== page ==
The first and second parties involved in a pregnancy are the male and female couple wishing to become parents. The three principle components required to achieve a successful pregnancy are a healthy egg, sperm and uterus. If any of these components are absent, then an option is to have a third party, or someone besides the couple, become involved. Third-party reproduction is when a couple uses a sperm donor, egg donor or a gestational carrier to help them become parents.

A principle limitation to human reproduction is the natural loss of healthy eggs as a woman ages. At birth, a woman is born with her total reserve of eggs – no more are created. Over her lifetime, waves of them degenerate through a natural process of atresia so that by her mid thirties, we begin to see a greater difficulty to achieve a pregnancy and a higher chance of chromosomally affected children. By her early forties, the majority of women experience infertility and eventually a loss of reproductive capacity. This is due to the eventual loss of her remaining healthy eggs.

Egg donation, like sperm donation, is a means to realize parenthood when the loss of gametes (i.e., egg or sperm) occurs. This may be due to the natural process of aging or may occur prematurely from other diseased states or because of medical treatments for cancer, for example. When gametes are depleted, replacement by egg donation is a wonderful option to enable one to become a parent. Once a patient has chosen to pursue egg donation, the process typically involves coordination of their two menstrual cycles so that the eggs may be retrieved, fertilization by the sperm of the patient’s partner and transfer into the patient’s womb can occur during the same month. The egg donor treatment cycles rate among the highest success in assisted reproduction

There are many young women who want to help others overcome infertility. They serve as egg donors by expressing interest and then going through a rigorous screening process to ensure they are appropriate candidates. Typically, they provide a detailed health history of themselves and genetic history of their ancestors. Medical and psychological evaluations are performed, in addition to FDA mandated infectious disease testing (e.g. Hepatitis, HIV, syphilis etc).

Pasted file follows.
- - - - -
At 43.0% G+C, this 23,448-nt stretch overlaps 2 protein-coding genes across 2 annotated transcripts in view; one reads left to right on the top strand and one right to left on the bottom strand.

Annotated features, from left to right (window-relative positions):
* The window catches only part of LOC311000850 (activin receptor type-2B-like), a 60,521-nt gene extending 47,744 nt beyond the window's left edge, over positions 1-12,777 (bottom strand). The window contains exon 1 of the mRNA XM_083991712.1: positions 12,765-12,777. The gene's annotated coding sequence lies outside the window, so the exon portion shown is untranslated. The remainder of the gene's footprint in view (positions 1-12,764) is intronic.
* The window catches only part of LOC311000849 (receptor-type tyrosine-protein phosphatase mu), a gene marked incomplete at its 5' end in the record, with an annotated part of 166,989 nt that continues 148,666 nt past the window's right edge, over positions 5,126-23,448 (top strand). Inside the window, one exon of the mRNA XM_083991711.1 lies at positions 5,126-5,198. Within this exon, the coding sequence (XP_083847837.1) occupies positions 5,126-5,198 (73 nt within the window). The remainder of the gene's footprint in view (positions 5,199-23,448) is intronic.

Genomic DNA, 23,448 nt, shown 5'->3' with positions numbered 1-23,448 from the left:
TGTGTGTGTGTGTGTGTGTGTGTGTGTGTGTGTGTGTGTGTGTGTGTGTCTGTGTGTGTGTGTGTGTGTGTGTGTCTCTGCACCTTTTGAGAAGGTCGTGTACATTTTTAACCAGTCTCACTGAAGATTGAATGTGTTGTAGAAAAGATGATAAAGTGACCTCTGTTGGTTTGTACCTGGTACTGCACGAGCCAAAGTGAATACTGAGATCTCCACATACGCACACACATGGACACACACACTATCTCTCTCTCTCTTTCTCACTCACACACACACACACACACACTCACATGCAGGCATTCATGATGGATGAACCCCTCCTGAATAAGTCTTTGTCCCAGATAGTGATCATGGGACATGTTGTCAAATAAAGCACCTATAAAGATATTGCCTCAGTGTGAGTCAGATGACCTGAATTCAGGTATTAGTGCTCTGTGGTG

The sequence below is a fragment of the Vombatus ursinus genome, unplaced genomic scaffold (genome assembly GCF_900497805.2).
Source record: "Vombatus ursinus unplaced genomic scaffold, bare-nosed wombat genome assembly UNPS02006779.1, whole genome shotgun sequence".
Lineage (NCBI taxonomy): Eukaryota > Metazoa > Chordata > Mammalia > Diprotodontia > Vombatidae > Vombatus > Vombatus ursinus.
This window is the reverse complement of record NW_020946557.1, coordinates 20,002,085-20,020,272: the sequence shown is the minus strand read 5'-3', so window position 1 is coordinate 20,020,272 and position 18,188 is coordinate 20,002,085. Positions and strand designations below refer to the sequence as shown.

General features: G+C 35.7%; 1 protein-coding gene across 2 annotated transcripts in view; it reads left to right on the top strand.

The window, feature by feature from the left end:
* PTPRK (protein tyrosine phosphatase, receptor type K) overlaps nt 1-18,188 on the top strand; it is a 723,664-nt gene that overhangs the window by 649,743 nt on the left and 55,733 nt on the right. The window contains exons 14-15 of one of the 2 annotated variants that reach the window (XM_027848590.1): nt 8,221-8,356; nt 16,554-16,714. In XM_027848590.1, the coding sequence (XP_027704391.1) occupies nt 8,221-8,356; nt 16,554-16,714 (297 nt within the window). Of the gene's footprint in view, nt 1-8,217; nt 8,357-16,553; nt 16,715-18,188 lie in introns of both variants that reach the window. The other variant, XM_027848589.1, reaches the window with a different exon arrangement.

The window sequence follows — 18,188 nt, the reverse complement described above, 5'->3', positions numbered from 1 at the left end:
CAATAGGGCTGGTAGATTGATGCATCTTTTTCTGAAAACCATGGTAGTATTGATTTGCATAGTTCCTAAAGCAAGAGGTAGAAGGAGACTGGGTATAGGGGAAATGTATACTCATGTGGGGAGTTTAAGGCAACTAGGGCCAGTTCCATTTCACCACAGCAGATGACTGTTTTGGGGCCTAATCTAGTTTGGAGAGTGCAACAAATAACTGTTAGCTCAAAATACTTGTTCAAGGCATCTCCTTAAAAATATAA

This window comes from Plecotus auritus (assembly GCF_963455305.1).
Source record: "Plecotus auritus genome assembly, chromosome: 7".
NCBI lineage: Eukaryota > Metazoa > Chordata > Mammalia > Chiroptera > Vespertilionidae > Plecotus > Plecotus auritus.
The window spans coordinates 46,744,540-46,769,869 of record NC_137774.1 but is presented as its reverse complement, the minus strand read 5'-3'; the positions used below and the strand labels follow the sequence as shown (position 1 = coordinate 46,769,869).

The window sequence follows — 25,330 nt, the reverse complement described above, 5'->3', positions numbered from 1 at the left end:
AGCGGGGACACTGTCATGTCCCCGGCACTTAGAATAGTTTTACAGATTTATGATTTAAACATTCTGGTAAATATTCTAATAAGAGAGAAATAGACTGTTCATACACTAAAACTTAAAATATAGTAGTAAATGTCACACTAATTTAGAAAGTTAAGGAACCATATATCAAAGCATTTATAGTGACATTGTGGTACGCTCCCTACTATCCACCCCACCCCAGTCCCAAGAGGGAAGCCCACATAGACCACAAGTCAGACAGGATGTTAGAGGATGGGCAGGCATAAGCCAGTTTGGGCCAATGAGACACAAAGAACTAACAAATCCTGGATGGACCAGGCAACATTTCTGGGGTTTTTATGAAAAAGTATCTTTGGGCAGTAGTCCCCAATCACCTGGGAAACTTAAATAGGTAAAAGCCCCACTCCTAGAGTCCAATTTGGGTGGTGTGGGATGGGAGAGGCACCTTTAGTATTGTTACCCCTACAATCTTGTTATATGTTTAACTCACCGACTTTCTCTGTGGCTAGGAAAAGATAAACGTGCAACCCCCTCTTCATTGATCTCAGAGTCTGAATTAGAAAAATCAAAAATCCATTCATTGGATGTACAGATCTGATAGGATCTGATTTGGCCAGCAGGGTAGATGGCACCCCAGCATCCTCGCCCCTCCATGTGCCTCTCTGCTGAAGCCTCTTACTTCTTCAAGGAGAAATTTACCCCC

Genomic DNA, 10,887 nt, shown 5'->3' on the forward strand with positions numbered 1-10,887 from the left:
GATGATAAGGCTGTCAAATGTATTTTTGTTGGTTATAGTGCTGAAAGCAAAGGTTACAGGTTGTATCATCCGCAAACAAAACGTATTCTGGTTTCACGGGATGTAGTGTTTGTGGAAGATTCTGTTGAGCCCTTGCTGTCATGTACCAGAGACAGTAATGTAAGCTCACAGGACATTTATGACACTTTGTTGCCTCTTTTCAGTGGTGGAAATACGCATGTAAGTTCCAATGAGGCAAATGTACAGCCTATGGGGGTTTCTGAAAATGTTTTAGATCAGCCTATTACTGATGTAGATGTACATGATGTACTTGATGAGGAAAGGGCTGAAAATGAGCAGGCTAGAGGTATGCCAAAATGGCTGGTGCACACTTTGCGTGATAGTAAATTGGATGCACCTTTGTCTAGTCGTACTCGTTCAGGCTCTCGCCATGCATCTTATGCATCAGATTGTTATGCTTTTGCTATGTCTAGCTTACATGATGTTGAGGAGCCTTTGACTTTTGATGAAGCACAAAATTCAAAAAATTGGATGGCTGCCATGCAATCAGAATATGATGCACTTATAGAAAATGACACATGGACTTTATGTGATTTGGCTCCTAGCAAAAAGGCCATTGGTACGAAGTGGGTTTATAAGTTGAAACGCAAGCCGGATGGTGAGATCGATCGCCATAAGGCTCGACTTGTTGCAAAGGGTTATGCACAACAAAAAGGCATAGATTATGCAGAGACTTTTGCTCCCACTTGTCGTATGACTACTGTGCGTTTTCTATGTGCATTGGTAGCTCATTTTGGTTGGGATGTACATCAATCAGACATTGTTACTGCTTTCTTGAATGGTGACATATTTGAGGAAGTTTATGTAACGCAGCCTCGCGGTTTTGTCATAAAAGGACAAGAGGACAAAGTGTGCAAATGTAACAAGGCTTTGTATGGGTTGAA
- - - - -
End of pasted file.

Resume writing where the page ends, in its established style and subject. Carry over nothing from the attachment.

Infertility often creates one of the most distressing life crises a couple has faced. The long-term inability to conceive a child can evoke significant feelings of loss. Coping with the multitude of medical decisions and the uncertainties that infertility brings can create great emotional upheaval for most couples. Many couples experience anxiety, depression, and feelings of being out of control or isolated.

Everyone has feelings and emotional ups and downs as they pursue infertility treatment. Feeling overwhelmed at times is a perfectly normal response. However due to the following symptoms over a prolonged period of time, a psychological counseling is highly advisable: loss of interest in usual activities depression that doesn’t lift strained interpersonal relationships (with partner, family, friends and/or colleagues) difficulty thinking of anything other than your infertility high levels of anxiety diminished ability to accomplish tasks difficulty with concentration change in your sleep patterns change in your appetite or weight (increase or decrease) increased use of drugs or alcohol thoughts about death or suicide social isolation persistent feelings of pessimism, guilt, or worthlessness persistent feelings of bitterness or anger

Mental health professionals with experience in infertility treatment can help a great deal. Their primary goal is to help individuals and couples learn how to cope with the physical and emotional changes associated with infertility, as well as with the medical treatments that can be painful and intrusive. By teaching patients problem- solving strategies in a supportive environment, mental health professionals help people work through their grief, fear, and other emotions so that they can find resolution of their infertility.

Fibroids are benign or innocent tumours that occur or grow in the muscle of the womb (uterus). Fibroids occur in 5.4 – 77% women They are 9 times more common in Afro-Caribbeans with some familial tendency Fibroids are the sole factor of infertility in < 10% of cases